The match itself was a tame affair on a decidedly bobbly pitch. The hosts were clearly the superior side and took the lead on sixteen minutes when a generous looking penalty was awarded. Abdelghani Mouaoui converted comfortably for an early breakthrough. I understand that Al Hoceima were so incensed by the penalty awarded by referee Mounir Mabrouk that they have subsequently submitted a formal written complaint to the Royal Moroccan Football Federation to register their dissatisfaction. However, it should be said that overall the visitors were poor and reflected their lowly league position. They barely mustered a shot in anger with only Abdelkarim Benhania providing any threat in the final third. The hosts plugged away for a second goal but it never came but at least the superb ultras got the result their unrelenting support deserved.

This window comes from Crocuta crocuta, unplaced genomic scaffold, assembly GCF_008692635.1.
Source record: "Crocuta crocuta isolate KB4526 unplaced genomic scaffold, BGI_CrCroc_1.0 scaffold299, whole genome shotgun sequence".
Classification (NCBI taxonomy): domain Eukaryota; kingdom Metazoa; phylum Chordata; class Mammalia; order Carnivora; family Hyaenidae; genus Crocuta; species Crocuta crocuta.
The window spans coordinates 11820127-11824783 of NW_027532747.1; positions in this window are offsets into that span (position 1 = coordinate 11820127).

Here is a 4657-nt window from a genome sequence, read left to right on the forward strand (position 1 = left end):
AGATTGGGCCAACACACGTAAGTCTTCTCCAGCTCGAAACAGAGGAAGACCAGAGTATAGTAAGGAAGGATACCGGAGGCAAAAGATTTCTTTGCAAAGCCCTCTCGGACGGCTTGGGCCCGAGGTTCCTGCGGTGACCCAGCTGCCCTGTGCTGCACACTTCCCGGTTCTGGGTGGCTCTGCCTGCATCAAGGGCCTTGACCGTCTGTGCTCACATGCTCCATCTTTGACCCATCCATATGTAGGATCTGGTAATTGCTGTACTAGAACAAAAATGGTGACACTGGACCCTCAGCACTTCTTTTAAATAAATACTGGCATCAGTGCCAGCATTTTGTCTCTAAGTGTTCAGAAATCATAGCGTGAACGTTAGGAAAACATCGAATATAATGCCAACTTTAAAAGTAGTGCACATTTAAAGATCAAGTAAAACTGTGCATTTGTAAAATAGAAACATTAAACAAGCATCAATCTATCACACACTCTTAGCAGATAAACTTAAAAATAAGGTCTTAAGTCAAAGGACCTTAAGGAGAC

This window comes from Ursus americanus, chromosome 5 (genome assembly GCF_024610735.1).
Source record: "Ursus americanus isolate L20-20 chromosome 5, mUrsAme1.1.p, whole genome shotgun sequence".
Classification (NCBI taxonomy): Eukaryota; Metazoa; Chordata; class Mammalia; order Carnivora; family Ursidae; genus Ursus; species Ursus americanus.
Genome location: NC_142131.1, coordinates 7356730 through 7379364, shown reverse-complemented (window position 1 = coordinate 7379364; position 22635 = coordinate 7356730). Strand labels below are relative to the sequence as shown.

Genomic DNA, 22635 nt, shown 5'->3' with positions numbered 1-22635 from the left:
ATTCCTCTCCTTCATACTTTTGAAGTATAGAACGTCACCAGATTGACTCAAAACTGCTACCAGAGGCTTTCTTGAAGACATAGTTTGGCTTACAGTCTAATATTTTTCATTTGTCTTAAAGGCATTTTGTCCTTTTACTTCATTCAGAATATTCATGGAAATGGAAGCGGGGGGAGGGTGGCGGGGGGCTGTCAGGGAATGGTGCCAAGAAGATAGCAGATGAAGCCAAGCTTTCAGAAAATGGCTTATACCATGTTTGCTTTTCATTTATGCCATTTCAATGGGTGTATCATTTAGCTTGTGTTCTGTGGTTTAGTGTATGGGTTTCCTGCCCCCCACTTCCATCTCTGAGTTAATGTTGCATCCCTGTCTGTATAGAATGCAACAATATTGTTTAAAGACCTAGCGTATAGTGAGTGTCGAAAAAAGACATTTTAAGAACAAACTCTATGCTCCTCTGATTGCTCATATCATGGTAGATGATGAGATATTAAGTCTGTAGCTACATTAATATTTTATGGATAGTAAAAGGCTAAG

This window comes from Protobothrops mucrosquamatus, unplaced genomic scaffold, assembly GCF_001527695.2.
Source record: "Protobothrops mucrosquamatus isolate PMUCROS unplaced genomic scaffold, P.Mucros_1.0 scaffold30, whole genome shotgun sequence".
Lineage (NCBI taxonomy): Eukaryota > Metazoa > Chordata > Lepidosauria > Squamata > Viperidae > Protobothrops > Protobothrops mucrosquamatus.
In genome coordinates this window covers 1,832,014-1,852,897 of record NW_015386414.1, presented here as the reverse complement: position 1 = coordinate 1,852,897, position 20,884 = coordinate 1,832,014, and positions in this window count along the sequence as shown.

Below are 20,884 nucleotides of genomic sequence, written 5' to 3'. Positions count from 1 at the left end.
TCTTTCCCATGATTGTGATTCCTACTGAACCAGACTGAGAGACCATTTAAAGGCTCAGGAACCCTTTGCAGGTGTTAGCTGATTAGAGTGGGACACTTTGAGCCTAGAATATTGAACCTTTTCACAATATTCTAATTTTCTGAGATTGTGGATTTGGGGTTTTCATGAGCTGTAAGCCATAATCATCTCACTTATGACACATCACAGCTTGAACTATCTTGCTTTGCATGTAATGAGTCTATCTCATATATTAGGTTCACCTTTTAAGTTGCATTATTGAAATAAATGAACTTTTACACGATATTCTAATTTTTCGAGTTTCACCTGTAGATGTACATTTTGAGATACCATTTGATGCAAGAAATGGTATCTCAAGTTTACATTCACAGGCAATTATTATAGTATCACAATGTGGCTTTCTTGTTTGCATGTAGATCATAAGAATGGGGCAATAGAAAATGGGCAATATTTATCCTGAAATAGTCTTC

In truth the Botola Pro League table doesn’t lie, the big clubs like Moghreb Tétouan, Raja and Wydad Casablanca are perennially at the top with provincial sides like Safi and Al Hoceima seeing mid table as a decent season. The quality of play was hindered by a poor pitch and as we know any truly talented Moroccan players are spirited to Europe as soon as possible. All said and done, however, my trip to Safi was truly memorable for fantastic, noisy support and a decent stadium painted liberally to give a real sense of identity and home.


Botola Pro League – Saturday January 24th 2015

Olympic Club de Safi (1) 1 (Mouaoui pen 16)

Chabab Rif Al Hoceima (o) o

Att: c.8,000

GalleryMorocco Jan2015 565

Morocco Jan2015 566

Morocco Jan2015 551

Morocco Jan2015 557

Morocco Jan2015 562

Morocco Jan2015 576